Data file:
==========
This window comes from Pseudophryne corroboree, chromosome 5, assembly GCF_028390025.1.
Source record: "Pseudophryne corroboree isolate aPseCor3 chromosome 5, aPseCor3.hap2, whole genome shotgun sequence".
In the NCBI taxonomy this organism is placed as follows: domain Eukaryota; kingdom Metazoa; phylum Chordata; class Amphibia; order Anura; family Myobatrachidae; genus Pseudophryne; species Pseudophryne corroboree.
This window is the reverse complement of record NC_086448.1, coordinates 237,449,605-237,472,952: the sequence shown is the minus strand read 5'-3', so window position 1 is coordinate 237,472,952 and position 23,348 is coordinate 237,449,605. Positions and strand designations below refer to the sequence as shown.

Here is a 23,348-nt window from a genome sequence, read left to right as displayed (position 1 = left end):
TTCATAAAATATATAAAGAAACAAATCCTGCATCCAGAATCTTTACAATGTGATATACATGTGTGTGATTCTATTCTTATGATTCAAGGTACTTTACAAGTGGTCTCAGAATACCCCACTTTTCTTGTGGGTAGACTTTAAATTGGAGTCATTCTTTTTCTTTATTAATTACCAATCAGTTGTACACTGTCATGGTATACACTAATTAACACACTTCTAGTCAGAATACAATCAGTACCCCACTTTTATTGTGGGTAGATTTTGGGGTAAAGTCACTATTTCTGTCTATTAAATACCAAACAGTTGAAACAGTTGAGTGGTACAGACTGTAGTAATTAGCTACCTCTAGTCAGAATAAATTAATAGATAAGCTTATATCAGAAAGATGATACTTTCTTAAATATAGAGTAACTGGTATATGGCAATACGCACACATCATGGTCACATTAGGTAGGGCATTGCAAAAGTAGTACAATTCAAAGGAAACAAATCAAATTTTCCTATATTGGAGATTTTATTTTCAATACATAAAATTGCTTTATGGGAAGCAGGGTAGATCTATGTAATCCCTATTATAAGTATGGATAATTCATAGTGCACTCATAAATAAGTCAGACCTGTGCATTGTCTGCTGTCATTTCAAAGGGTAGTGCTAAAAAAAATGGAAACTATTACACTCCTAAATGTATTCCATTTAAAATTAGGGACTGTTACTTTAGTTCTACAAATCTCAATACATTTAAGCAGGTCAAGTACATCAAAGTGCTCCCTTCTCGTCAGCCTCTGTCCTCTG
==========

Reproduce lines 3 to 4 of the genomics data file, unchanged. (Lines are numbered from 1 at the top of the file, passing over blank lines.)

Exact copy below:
In the NCBI taxonomy this organism is placed as follows: domain Eukaryota; kingdom Metazoa; phylum Chordata; class Amphibia; order Anura; family Myobatrachidae; genus Pseudophryne; species Pseudophryne corroboree.
This window is the reverse complement of record NC_086448.1, coordinates 237,449,605-237,472,952: the sequence shown is the minus strand read 5'-3', so window position 1 is coordinate 237,472,952 and position 23,348 is coordinate 237,449,605. Positions and strand designations below refer to the sequence as shown.